Samstag, 31. Mai 2008

ja! kinder und kultur

Today, while running errands, stymied by Bodum's rennovation and, in general slowed by tourists, I noticed that throughout the city were pockets of teens and young ones, playing music.
It is not as if music is never played in the streets of Zürich. Indeed, visiting fans of the Euro will be greeted by busking accordian and guitar players (though, if these musicians are in the "Fan Zone" their earnings will probably only be spendable on Coke and Carlsburg products) What surprised me was how many they were and how young they were. Finally, I stopped to get a closer look. A young group were just beginning a beautiful piece, all of them playing violin, in various levels of ability. They each had a sign on their music stand that said "JA!"
At first I thought that these sweet young musicians were just positive people. It was actually in that exact square when my path crossed the laughing day parade a few weeks ago. (I believe that I have already blogged about this unsettling group that march through the city forcing themselves to laugh the whole way.) A moment later my question was answered as two women approached me with clipboards and pamphlets and information on how I can vote in order to help these children recieve more funding for music instruction in their schools.
I shall now admit a guilty secret. Typically, when I am approached by anyone in the street with a clipboard and pamphlets I respond in my best Southern American accent "Ah'm sorry. Ah'm not from around here." his time, however, I took the information and thanked them for their efforts. The rest of my boring Saturday tasks had a lovely soundtrack and I was pleased.
Later, when speaking to my mother and describing it, I said "They were playing to stop the government taking away funding for music programs." I then needed to correct myself. That wasn't right. Their music stands had told us to vote "ja" on the proposition, afterall. I realized that in my american mind, I had instantly and automatically rebuilt the situation to fit what is now normal in the states. This idea of the arts as being irrelevant, when funding is concerned.

Montag, 12. Mai 2008

buttons and bells

My paternal grandfather once said that a woman could not be president because at a certain time of the month, she would push the button. I believed, at the time that "the button" had something to do with....some sort of irreversible military decision that is enacted by means of button-pushing. I can't be sure, however. Had I been a bit more aware as a child, I would have probably asked about the button. But then, I would have also probably pointed out that any woman old enough or accomplished enough to reach the race for the precedence, would probably be post-menopausal.

This morning I was listening to my podcast of NBC's Meet the Press and I am fairly sure that Clinton's Campaign Chairman was about to make the "tired" excuse for her again. This whole gross sound-bite in which Clinton seems to use "hard-working Americans" and "white Americans" interchangeably, was distressing. Terry McAuliffe merely said "It's been a long campaign."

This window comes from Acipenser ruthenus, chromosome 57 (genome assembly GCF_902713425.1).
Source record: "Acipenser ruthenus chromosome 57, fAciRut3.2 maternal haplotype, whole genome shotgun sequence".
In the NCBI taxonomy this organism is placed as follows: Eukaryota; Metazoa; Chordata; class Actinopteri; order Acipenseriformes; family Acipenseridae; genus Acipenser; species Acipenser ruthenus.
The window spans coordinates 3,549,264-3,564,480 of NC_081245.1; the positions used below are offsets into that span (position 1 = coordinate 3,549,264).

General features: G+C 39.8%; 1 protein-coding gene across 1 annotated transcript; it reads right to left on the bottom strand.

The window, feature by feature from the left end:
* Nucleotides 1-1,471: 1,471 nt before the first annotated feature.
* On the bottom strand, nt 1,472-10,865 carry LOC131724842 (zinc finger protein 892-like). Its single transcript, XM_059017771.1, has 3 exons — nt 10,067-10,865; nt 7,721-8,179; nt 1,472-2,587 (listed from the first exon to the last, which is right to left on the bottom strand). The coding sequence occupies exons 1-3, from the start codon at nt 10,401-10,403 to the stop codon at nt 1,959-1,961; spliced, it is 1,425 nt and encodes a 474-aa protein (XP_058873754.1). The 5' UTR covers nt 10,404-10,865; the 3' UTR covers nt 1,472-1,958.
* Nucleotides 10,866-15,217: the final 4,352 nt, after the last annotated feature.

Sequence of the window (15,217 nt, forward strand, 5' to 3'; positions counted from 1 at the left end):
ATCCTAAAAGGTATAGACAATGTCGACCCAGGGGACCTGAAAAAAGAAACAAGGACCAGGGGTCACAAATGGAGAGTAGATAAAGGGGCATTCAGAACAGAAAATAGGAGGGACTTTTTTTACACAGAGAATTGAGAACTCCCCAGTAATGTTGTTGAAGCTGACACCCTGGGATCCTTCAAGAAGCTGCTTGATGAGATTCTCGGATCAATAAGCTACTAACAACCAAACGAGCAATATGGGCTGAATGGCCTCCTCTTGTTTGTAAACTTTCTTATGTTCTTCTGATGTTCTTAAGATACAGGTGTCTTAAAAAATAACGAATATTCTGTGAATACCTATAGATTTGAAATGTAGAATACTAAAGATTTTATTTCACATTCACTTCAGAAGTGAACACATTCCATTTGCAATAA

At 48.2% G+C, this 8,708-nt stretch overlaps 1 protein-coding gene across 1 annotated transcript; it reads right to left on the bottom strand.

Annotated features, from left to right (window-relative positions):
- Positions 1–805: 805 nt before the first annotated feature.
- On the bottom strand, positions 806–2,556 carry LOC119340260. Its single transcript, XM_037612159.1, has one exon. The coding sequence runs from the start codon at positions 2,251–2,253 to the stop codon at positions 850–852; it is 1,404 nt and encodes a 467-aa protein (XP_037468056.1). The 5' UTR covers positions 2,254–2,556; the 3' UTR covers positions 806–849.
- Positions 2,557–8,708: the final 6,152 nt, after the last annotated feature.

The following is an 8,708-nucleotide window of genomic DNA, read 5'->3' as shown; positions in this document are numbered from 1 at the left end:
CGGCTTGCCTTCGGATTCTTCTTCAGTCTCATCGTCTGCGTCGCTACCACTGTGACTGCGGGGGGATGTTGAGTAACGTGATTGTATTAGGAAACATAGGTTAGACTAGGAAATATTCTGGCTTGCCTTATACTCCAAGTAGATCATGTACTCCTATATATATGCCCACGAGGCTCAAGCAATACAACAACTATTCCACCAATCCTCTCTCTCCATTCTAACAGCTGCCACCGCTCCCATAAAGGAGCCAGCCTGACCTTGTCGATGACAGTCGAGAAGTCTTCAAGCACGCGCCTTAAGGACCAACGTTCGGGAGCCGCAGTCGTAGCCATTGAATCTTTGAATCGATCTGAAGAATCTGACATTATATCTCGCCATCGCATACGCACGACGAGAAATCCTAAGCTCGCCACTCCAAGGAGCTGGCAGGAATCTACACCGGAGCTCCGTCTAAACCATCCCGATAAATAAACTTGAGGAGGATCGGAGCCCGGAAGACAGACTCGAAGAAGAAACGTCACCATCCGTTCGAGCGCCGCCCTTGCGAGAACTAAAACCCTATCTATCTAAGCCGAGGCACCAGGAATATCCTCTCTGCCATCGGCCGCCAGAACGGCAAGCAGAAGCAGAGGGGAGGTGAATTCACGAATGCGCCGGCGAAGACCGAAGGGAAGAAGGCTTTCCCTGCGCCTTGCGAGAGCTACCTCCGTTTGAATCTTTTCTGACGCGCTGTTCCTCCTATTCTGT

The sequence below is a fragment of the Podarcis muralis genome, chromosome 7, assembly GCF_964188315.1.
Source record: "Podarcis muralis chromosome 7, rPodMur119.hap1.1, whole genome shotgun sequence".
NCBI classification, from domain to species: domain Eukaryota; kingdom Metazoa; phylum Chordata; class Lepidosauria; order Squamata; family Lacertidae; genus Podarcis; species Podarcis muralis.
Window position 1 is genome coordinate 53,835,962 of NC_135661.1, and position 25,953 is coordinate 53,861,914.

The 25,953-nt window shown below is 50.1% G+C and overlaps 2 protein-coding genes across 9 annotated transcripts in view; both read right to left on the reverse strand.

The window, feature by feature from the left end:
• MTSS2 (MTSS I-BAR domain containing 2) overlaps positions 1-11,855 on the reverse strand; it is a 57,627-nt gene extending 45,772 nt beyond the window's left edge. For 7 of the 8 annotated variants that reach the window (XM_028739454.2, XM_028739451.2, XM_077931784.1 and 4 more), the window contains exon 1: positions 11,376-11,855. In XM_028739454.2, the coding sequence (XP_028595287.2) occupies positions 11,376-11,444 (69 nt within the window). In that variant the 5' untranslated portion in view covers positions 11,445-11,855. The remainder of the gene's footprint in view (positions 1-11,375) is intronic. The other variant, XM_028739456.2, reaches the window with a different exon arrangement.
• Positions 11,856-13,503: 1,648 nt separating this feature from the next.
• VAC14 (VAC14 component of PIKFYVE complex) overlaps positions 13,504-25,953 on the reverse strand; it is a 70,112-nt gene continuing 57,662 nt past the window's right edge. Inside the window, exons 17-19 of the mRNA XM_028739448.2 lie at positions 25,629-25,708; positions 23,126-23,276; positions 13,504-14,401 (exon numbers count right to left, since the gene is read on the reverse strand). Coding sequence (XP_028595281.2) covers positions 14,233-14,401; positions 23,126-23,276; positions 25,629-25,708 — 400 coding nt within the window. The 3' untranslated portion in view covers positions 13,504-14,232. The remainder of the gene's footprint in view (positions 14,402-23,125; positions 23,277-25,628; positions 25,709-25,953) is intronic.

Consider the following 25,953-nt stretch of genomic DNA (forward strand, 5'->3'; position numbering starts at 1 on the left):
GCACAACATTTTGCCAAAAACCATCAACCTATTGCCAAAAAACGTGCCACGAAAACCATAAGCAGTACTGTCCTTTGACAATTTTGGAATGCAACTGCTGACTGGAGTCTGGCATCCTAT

Between McCain senility causing him to mistakenly referring to the wrong group in Iraq and Clinton being so tired that she wells-up, miss remembers a girl giving her a flower for sniper-fire and interchangeably referring to "hard-working Americans" and "white Americans", I think that I'll vote for the youthful and coherent Barack Obama.

Donnerstag, 8. Mai 2008

The Doctor is Out

It's spring time. The weather is warm and lovely
and children are happy to replace donning Rain trousers for sun cream. This afternoon I was out in the Kindergarten's garden with the little ones and was taxed. Terribly taxed. Every single
child had a good cry today. A few were crying because of exclusion, misunderstanding or sleepiness. Most, however, were first aid situations. They were so orderly about it. One accident after another.
Girl with broken arm, falls on other arm.
Push - Fall - mouth-whack. Most asked if, after the bleeding or tears had stopped, they may sit by me a moment. This means that almost the entire afternoon I was accompanied by a child breathing heavily: post-sobbing-sighing. I like to be a giver of comfort, but all of that suffering, however minor, is tiring.

Sonntag, 4. Mai 2008

Sitting in Idealneyachashna cafe

-No anymore, but I shall write about the experience.
It appears that traffic cops are some of the least trustworthy people in all of Russia. I can believe this even more after my experience in the Idealneyachshna cafe.

A tow truck appears on the corner of a busy street. He takes photos of one of two parked cars. One from each corner of the car. He passes from passenger to driver's side. Then he knocks on the driver's window of the car in front of that which he is photographing. He gestures further down the road. He looks pessimistic and then gives the driver a last warning shrug. I interpret this to mean "your funeral, buddy".

I attend to my tea.

I look up. A happy police officer watches as the first car, the photographed car, is pulled upon the tow truck. The warned driver of the other car looks disappointed, and then drives away.

I attend to my carrot cake.

I look up. A woman holds a video camera. A man sits in the would-be-towed car. It is being lowered back onto the street. The woman is recording this experience.
The car is now safely on the street. The waitress takes my crumb-covered plate. The driver mops his brow. Mops his eyes. Shouts a few select words. Mops his mouth. The truck and car both depart, both lighter and heavier than before.
We leave the cafe and look. The rest of the curb, that which was not visible from the cafe window. The curb is full with parked cars.